Myth or Fact?
It is illegal to pick bluebonnets in the State of Texas.
False! It is not illegal, but it is highly discouraged! If you pick a plant, it will not complete it's cycle and throw it's seeds, so you have destroyed that chance of reseeding.
Please don't pick the bluebonnets!
Wildflower photos - Along the highways, byways, and backyardClick thumbnail to view full-size
My Google Maps - Austin, Texas
Actress Helen Hayes and Lady Bird Johnson founded the Lady Bird Johnson Wildflower Center in 1982. It is a wonderful place to visit especially in the spring when the wildflowers are blooming. It is a popular field trip for school children so they can learn about the beauty nature gives us and hopefully, the learning experience "plants a seed" in the children's hearts to want to continue this beloved subject of our former First Lady.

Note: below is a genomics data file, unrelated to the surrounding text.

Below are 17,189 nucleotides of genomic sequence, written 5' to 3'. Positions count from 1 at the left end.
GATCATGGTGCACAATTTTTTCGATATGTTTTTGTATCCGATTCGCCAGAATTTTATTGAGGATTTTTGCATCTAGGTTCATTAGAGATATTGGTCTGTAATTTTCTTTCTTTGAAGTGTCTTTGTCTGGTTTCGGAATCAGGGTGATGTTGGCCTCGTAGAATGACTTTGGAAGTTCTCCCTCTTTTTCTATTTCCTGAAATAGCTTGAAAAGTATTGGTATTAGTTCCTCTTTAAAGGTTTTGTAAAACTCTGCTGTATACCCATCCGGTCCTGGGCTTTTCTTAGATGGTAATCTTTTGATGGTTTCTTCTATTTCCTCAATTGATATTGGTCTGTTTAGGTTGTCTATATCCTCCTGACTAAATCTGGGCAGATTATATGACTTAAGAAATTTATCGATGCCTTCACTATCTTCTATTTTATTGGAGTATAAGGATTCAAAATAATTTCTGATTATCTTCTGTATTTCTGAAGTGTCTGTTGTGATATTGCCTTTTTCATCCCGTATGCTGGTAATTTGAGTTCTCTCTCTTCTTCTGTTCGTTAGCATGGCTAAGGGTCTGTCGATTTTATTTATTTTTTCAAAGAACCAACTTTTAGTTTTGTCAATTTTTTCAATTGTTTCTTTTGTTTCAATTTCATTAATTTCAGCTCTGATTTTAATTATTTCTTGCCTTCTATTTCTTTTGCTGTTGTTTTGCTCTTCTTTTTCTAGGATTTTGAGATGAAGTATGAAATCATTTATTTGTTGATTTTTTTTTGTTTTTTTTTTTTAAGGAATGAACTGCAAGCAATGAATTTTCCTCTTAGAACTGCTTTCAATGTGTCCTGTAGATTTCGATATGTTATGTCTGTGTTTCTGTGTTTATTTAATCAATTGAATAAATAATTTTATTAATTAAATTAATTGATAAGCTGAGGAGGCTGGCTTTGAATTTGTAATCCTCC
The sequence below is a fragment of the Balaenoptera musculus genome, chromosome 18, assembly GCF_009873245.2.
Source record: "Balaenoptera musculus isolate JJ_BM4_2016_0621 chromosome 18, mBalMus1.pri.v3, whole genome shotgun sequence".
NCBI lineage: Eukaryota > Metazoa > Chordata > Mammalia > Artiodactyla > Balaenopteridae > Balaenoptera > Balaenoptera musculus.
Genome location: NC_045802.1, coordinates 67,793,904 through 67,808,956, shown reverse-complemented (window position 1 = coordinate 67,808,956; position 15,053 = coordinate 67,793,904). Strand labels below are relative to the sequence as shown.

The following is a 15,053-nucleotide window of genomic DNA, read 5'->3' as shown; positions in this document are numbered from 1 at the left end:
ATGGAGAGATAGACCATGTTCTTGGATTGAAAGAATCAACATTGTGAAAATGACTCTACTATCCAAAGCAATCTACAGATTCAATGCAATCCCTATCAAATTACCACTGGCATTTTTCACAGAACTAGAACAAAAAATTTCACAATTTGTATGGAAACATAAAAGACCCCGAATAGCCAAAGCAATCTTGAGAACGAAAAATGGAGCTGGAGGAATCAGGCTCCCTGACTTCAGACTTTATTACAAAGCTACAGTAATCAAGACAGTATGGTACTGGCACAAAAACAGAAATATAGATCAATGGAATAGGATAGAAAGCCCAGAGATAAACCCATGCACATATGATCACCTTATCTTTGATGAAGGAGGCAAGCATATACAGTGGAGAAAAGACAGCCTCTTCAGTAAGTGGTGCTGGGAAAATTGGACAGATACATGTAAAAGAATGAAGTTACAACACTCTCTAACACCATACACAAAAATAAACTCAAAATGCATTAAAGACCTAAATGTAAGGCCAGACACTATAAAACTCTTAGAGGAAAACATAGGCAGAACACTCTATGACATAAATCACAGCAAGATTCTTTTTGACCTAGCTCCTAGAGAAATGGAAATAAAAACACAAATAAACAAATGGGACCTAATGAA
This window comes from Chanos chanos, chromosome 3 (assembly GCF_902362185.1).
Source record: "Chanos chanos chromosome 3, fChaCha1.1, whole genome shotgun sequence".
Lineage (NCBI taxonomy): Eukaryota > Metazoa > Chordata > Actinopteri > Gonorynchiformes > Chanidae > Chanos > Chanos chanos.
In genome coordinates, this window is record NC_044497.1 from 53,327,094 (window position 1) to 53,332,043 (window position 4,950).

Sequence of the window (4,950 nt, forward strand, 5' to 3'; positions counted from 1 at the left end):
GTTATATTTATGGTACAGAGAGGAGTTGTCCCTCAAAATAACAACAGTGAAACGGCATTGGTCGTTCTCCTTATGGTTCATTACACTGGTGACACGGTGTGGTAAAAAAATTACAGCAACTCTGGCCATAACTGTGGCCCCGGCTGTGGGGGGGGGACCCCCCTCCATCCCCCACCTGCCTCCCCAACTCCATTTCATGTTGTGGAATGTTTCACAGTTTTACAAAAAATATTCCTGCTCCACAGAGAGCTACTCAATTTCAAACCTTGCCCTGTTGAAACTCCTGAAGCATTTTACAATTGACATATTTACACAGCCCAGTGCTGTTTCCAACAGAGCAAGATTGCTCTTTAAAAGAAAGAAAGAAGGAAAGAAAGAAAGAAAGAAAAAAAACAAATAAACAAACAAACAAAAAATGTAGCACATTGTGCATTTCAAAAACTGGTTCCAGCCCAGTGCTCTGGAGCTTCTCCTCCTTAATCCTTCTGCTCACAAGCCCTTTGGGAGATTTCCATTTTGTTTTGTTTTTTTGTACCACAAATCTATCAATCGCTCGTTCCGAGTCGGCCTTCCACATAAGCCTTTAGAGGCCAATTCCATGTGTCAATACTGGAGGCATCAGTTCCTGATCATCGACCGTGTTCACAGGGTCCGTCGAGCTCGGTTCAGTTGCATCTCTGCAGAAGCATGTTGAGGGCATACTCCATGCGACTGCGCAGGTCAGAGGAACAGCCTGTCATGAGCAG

Some may wonder why I chose wildflowers when there are hunger and unemployment and the big bomb in the world. Well, I, for one, think we will survive, and I hope that along the way we can keep alive our experience with the flowering earth. For the bounty of nature is also one of the deep needs of man.— Lady Bird Johnson
Each year the weather predictions from the ever common drought threaten the spring ritual of the bluebonnets, but every year, Texans place their hope of spring on this perennial flower beating the odds and welcoming the season to the state. We are rewarded with the splendor of a purple carpeted highway or roadside, a beautiful family photo, or just the admiration in your own backyard.